Ms Greeff replied that this was a regional civil society network of organisations in the SADC region. She added that there were 35 organisations from 10 countries. She said there were two issues for preventing Mr Mclntosh to attend. One was that he was from a political party and a Member of Parliament whilst the network was for non - governmental organisations. The second issue is that they were limiting South African representation as much as they could to ensure equitable participation from other SADC countries.

Ms Mbuyazi (IFP) wanted to know about the indigenous people who are affected by the overflow of dams. She asked if they are part of the preparatory stage of the workshop on sustainable development that will be held in 2002.

In reply, Ms Greeff noted that one of WCD commissioners Ms Joji Carino is in the commission because of her involvement with indigenous people in the Philippines. She is also from an indigenous community. Indigenous peoples and their rights are one of the important issues that kept on coming through WCD deliberations. She said the strongest recommendations of WCD was that all indigenous communities have a right to say no to any project if they feel it will not benefit them.

The meeting was adjourned.

Appendix:
Executive Summary of Environmental Monitoring Group Report: Once there was a Community: Southern African hearings for communities affected by large dams

The Southern African hearings for communities affected by large dams, took place on the 11th and 12th of November 1999 in Cape Town, South Africa. Participants from Southern African countries met to discuss and analyse the negative and positive social, environmental and economic impacts that large dams have had on their communities. The Hearings were hosted by the Environmental Monitoring Group (EMG), the Group for Environmental Monitoring (GEM), and, the Botswana Office of the International Rivers Network (IRN - Botswana), under the patronage of His Grace, the Most Reverend Njongonkulu Ndungane, Anglican Archbishop of Cape Town.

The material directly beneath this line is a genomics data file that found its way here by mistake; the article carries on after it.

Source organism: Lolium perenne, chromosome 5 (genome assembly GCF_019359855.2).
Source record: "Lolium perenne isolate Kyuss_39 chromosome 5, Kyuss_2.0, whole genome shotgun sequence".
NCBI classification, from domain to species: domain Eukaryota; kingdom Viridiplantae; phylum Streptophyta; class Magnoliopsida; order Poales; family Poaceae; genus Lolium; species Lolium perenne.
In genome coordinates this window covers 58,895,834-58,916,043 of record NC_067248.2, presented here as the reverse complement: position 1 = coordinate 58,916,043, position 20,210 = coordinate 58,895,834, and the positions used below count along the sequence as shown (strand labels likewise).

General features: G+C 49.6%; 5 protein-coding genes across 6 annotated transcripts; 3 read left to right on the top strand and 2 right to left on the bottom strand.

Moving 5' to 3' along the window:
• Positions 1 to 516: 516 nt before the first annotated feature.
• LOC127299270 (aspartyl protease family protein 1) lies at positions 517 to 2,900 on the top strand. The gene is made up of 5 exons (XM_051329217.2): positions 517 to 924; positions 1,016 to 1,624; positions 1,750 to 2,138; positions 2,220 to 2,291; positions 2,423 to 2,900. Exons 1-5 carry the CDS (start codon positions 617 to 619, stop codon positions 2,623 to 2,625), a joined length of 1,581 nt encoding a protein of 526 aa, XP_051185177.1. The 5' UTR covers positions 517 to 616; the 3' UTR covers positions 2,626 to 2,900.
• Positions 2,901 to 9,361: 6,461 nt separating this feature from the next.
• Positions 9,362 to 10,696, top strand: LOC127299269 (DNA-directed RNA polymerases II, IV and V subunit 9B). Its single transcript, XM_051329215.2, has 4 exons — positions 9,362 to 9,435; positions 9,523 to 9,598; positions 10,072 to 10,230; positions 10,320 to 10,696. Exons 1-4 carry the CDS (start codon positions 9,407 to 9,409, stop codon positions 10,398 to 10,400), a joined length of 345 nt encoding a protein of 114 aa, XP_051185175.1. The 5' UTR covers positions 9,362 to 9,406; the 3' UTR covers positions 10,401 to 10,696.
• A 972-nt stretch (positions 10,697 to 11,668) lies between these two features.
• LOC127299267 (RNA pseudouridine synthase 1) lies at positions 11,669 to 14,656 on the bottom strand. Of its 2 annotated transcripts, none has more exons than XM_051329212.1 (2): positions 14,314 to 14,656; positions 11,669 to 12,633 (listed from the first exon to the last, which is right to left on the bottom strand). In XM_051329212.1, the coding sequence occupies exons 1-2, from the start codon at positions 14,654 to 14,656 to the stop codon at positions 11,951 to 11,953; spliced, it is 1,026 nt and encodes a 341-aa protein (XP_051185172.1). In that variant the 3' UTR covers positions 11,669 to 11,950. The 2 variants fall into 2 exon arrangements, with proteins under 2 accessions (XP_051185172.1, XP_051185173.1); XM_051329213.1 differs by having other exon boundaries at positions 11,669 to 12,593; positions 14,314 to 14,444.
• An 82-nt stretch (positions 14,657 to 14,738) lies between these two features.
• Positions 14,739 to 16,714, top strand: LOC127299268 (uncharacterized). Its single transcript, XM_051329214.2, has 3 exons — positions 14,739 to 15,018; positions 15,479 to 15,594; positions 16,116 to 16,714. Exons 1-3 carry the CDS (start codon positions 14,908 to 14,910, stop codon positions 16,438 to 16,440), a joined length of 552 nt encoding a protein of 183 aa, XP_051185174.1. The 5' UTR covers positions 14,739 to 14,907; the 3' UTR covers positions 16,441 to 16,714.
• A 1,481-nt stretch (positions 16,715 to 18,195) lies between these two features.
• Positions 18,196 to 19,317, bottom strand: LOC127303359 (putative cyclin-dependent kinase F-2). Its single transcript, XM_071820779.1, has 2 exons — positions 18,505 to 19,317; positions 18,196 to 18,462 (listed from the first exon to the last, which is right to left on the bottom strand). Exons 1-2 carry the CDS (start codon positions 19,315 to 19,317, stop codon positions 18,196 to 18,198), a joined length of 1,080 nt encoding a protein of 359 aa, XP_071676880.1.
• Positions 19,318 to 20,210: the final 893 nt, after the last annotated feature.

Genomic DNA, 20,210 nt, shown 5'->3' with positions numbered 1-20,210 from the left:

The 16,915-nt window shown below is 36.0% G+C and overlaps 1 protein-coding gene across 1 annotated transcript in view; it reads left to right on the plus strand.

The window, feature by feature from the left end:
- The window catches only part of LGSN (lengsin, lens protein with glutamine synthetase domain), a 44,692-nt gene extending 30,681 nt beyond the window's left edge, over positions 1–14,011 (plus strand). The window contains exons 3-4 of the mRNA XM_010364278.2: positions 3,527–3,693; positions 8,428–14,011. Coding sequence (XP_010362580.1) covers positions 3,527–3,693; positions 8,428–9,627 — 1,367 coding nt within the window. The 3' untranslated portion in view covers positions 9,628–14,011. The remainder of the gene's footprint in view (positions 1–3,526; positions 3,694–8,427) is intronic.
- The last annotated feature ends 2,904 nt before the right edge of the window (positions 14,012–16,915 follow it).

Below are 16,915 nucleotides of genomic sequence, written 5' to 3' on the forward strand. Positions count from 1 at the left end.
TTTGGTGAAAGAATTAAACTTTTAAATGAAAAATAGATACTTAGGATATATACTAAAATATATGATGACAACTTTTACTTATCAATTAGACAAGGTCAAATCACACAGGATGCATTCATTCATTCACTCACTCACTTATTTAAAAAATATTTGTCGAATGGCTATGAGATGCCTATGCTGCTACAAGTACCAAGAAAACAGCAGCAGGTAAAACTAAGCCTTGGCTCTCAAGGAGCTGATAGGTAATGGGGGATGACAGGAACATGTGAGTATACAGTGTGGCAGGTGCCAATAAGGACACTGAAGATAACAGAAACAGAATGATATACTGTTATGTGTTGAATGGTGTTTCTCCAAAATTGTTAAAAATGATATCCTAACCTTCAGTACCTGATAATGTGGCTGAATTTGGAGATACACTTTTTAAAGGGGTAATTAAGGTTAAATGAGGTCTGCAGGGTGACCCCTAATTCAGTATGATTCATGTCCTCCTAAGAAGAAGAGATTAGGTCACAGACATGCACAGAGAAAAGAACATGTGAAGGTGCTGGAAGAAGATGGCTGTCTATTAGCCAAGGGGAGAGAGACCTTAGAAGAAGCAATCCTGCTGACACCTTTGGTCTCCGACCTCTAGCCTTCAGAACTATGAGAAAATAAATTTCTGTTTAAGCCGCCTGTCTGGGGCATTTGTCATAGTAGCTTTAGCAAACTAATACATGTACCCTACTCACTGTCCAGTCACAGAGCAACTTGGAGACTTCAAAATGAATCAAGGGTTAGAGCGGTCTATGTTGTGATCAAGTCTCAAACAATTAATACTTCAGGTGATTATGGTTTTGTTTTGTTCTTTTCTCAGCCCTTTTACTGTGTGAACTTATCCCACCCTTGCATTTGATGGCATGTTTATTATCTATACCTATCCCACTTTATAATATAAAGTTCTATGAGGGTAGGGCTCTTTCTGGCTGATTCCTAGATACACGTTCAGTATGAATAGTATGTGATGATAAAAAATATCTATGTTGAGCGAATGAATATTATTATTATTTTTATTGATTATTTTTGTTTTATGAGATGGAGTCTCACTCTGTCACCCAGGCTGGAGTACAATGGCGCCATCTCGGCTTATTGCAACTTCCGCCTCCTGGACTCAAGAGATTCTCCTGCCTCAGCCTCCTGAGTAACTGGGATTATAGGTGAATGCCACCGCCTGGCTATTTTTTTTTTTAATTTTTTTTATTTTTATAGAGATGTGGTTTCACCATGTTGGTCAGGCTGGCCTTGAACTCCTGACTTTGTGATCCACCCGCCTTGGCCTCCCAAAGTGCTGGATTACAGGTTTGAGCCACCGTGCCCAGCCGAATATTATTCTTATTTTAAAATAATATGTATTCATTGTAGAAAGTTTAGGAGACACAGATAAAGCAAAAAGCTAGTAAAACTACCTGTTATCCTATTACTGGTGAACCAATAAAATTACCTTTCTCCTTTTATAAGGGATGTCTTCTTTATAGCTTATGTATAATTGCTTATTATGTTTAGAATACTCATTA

Importantly, the World Commission on Dams (WCD) Secretariat staff including Mr Achim Steiner, the WCD Secretary-General was present throughout the Hearings. Kader Asmal, South Africa's Minister of Education who chairs the WCD, hosted a reception for delegates on the evening of the 11th November and delivered a speech that, captivated the audience. Additional high profile speakers included the, South African Minister of Water Affairs and Forestry, Minister Ronnie Kasrils, Justice Albie Sachs of the South African Constitutional Court and Joji Cariño, a WCD Commissioner from the Philippines.

The issues and themes highlighted by community representatives throughout the two-day event are reflected in the Final Declaration, which is to a large extent the voice of affected communities in Southern Africa.

While, a call was not made to forever halt the construction of large dams, it became clear that the history of large dams and affected communities in Southern Africa has been one of broken promises and incalculable losses. Livelihoods, land, livestock, wildlife, cultural values, ancestral sites and lives have been lost. Large dams have also caused a decrease in the standard of living of communities; a decrease in health levels; an increase in HIV/AIDS and other diseases as well as in crime and inter- and intra-community conflicts. As such the meeting called for a moratorium on new dams to be instituted until the World Commission on Dams has published its findings and best practice guidelines.

There has been inadequate community participation, inadequate information dissemination, and inadequate compensation. Communities were often forced to move against their will. They were not treated with dignity or with respect for their customs. In fact, large dams have been devastating to many of Southern Africa's local communities.

Participants made a number of other recommendations to ensure that past injustices are rectified, and to ensure that in the future communities would be treated in a just, equitable and dignified manner. In order to facilitate effective participation of communities in the decision-making and implementation process, and to increase openness and transparency, the meeting called for communities to be empowered, with information as to their rights; with the development of community committees; and, that funds be provided for community and NGO participation, amongst others. Binding and enforceable contracts for compensation and resettlement programmes need to be entered into. And dams (in all their aspects) must be continually monitored.

For the full report , please email:
liane@kingsley.co.za